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Old 09-23-2011, 05:41 PM   #3 (permalink)
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Had a license plate stolen once off a boat trailer. State says I have to buy a new plate.
Same carp. I guess my offense was owning a boat trailer.

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Old 09-23-2011, 05:42 PM   #4 (permalink)
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...already stated: "...it's all about the MONEY..."
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Old 09-23-2011, 08:19 PM   #5 (permalink)
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In general, this is why we need a loser pays system.
Stops the frivolous tickets and lawsuits.
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Old 09-23-2011, 09:57 PM   #6 (permalink)
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In general, this is why we need a loser pays system.
Stops the frivolous tickets and lawsuits.
I strongly disagree. Loser pays would work if the system was fair, which it isn't. It's stacked so the rich win. Money is what got OJ acquitted. Money is what let Exxon avoid paying the fishermen whose livelihoods it ruined, for ~20 years, and money is what let Exxon pay pennies on the dollar of the original judgment.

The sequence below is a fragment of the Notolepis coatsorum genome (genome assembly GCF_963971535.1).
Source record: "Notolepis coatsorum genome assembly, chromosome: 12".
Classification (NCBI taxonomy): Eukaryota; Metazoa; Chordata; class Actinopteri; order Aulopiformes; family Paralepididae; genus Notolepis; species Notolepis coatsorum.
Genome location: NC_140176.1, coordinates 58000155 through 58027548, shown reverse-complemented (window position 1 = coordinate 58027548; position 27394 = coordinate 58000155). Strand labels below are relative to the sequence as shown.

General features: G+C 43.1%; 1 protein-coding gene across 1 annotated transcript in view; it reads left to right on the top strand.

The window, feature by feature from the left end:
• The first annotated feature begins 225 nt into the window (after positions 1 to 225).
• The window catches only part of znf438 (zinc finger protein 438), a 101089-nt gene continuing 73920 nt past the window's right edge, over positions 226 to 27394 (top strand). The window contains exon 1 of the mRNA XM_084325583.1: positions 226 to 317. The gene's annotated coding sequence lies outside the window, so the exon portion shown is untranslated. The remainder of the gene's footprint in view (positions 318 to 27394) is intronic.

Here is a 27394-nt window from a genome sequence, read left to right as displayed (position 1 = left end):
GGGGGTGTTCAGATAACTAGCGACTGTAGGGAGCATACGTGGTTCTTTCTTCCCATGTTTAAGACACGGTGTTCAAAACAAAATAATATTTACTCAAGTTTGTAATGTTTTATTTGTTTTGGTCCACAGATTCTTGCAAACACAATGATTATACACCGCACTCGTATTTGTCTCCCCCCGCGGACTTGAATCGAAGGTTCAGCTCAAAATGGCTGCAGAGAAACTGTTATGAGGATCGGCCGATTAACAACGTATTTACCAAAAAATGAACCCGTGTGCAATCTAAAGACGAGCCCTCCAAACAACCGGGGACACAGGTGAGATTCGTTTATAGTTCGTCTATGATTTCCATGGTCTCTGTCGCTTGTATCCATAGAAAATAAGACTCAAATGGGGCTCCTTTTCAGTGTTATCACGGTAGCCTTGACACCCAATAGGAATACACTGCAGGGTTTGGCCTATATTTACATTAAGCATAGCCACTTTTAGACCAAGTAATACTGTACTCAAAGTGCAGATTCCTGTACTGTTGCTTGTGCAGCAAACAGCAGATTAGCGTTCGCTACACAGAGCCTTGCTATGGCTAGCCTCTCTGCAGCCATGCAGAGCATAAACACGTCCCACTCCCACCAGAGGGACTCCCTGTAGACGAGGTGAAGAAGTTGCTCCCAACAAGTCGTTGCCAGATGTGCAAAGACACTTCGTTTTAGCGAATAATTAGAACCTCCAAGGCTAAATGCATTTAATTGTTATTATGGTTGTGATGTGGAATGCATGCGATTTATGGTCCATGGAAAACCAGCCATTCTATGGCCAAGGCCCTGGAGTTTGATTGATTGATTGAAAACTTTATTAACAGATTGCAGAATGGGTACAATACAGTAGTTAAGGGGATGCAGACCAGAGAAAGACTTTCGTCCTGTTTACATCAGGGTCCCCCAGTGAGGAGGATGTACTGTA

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Old 09-24-2011, 12:35 PM   #7 (permalink)
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We continue with the death penalty after dozens have been released from Death Row after exculpatory DNA evidence is recognized by the court. Tough luck for those for whom evidentiary materials have been destroyed. Loser pays, indeed.

American access to the courts is no better than in Mexico or Albania, those shining beacons of democracy at work. Tacking on "court fees" or whatever name they give it is the just the usual insult on top of injury. The next will be an hourly fee apportioned for the time the LEO takes in writing the ticket.

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Old 09-25-2011, 02:19 AM   #8 (permalink)
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Quote:
The next will be an hourly fee apportioned for the time the LEO takes in writing the ticket.
Sadly, you're probably right...

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Old 09-28-2011, 02:35 PM   #9 (permalink)
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That's nothing:

$20 traffic ticket? More like $150

Quote:
Over the years, penalty assessments have grown to $26 for every $10 of base fine. Today, a $20 fine is increased by $52 in penalty assessments. But wait there's more. After the penalty assessments are tacked on, there is a 20 percent surcharge, or another $4 on a $20 base fine. On top of that, there is a court security fee of $30, plus the conviction assessment of $35. And don't forget the $1 night court fee, which you pay whether you go to night court or not. All together, the penalty assessments, fees and surcharge jack up the cost of a $20 ticket to $142.